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Transplant Saves Bishop at the Heart of His Community

Bishop William LaRue Dillard received a heart transplant at 78.

"It's the size of the heart that matters."

Bishop William LaRue Dillard was speaking quite literally when he shared this detail of how he came to be an 81-year-old clergyman with a heart 43 years younger than the rest of him.

He quoted his heart transplant surgeon as he sat in his office at the Second Baptist Church, surrounded by framed photos of his children and grandchildren, describing the traits necessary for a donor heart.

After months of waiting, on Sept. 5, 2014, Dillard and his wife, Betty Gay Dillard, got the call: "We have a heart for the bishop," said Jon Kobashigawa, chair of Heart Transplantation Medicine at the Smidt Heart Institute. Dillard was 78. The heart came from a 35-year-old father of four.

"The size of his heart fit right into mine," said Dillard. "It has been a monumental moment in my thinking, reflecting on his transition and my reception of that heart, which came just in time."

Dillard had been plagued by fits of coughing, trembling and shortness of breath for a while, but one morning he had a particularly frightening attack and decided he couldn't ignore them any longer.

"I knew something was drastically wrong," he said. "I went straight to my doctor. The nurses took one look at me and said they better get me in right away."

He was admitted to a local hospital, and a cardiologist referred him to the Smidt Heart Institute, where Dillard met Kobashigawa. Along with Dillard's previous diagnosis of an enlarged heart, Kobashigawa found he also had cardiac amyloidosis, a rare condition in which an abnormal protein builds up in the heart.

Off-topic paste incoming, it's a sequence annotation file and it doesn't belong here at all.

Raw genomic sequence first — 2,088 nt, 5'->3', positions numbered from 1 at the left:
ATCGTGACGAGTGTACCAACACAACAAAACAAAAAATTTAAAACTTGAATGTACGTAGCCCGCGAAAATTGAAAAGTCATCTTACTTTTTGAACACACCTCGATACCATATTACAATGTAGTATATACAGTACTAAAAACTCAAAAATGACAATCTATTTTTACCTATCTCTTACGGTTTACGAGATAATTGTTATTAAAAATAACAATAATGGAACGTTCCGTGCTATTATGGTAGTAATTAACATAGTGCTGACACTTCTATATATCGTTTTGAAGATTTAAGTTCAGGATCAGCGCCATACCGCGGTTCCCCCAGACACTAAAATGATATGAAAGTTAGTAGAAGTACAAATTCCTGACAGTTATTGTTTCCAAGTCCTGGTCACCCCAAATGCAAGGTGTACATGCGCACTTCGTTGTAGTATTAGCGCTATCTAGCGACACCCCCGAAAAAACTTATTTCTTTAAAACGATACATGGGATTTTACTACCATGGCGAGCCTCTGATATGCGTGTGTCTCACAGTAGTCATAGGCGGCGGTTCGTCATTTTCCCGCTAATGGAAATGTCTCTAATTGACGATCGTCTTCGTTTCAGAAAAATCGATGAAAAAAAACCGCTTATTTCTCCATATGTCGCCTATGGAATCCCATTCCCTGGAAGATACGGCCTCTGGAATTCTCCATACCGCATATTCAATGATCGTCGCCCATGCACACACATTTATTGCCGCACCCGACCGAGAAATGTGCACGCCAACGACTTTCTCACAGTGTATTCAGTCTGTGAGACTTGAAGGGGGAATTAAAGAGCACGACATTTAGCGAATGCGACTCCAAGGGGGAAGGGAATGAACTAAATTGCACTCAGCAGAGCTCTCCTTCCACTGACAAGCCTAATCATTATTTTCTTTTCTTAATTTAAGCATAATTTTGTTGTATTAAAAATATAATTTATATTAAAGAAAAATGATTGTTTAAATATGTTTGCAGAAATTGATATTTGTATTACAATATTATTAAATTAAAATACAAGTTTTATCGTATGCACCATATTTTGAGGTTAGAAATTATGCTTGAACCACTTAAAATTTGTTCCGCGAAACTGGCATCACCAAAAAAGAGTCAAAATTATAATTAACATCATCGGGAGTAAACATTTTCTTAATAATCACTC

The only hope was a heart transplant.

Some heart transplant programs would have considered Dillard too old to undergo a transplant at 78.

But researchers at the Smidt Heart Institute have studied transplants in older patients and found that select patients age 70 and older can undergo transplantation with similar outcomes to younger recipients.

"Today, you'd never know he'd had a heart transplant," said Kobashigawa. "Every patient here gets a fair and objective evaluation, and we really weigh each case very carefully. We're happy we could help him."

The support of his congregation and the love of his family were instrumental factors in his recovery, said Dillard. The bishop shared his worries with the congregation, and they prayed for him.

"The skill of the surgeon, the discoveries that make operating rooms, anesthesia and heart transplants possible—these are gracious and miraculous gifts," said Dillard.

Dillard still leads the Second Baptist Church in Monrovia, where he's served the parish since 1974. He and Betty—whom he affectionately calls "Apple Blossom"—have five kids, a son-in-law and three grandkids.

It's the size of the heart that matters, and these days, Dillard's is overflowing with optimism and happiness.